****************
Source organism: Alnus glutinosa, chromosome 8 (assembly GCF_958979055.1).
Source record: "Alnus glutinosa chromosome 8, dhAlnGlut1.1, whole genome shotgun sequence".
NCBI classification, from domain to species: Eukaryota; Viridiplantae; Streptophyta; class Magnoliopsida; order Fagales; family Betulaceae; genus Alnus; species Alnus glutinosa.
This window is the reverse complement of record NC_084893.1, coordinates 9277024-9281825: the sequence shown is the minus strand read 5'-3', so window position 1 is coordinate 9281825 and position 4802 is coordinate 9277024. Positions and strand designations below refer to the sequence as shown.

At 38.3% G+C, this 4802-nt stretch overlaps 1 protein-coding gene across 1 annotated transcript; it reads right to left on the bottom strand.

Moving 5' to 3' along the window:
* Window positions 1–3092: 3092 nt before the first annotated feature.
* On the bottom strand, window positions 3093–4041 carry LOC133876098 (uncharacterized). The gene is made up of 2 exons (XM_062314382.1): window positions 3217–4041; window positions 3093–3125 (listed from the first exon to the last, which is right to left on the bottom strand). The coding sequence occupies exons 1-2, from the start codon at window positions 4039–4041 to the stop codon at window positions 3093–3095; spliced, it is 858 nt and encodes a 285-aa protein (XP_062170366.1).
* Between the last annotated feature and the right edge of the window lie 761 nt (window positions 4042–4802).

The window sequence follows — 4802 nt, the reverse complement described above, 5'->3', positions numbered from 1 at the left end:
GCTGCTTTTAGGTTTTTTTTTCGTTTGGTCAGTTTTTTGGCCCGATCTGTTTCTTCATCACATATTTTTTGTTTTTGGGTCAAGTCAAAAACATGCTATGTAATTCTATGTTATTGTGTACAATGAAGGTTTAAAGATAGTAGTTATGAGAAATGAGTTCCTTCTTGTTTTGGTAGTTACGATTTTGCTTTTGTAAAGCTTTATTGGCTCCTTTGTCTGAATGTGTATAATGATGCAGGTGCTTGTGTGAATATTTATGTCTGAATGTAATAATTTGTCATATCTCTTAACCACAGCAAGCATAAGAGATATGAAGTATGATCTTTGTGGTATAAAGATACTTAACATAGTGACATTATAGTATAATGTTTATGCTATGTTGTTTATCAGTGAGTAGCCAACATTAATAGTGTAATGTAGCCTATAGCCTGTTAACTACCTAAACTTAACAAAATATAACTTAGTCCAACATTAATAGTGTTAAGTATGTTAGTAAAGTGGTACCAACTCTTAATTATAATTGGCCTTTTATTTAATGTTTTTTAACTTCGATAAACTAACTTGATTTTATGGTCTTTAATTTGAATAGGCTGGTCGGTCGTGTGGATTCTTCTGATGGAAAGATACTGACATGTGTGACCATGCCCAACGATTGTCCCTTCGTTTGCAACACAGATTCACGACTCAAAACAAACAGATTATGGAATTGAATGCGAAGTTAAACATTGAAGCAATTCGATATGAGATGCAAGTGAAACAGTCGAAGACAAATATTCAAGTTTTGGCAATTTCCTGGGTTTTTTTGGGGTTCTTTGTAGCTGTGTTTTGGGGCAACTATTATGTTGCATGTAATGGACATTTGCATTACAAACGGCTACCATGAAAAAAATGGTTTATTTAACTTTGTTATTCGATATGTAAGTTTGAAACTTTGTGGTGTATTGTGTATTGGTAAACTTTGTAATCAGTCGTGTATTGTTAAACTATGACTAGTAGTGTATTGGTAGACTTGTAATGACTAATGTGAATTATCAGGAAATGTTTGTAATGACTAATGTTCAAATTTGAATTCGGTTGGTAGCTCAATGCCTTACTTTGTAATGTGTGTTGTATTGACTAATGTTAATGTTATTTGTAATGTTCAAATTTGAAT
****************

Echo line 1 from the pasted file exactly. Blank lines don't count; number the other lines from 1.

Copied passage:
Source organism: Alnus glutinosa, chromosome 8 (assembly GCF_958979055.1).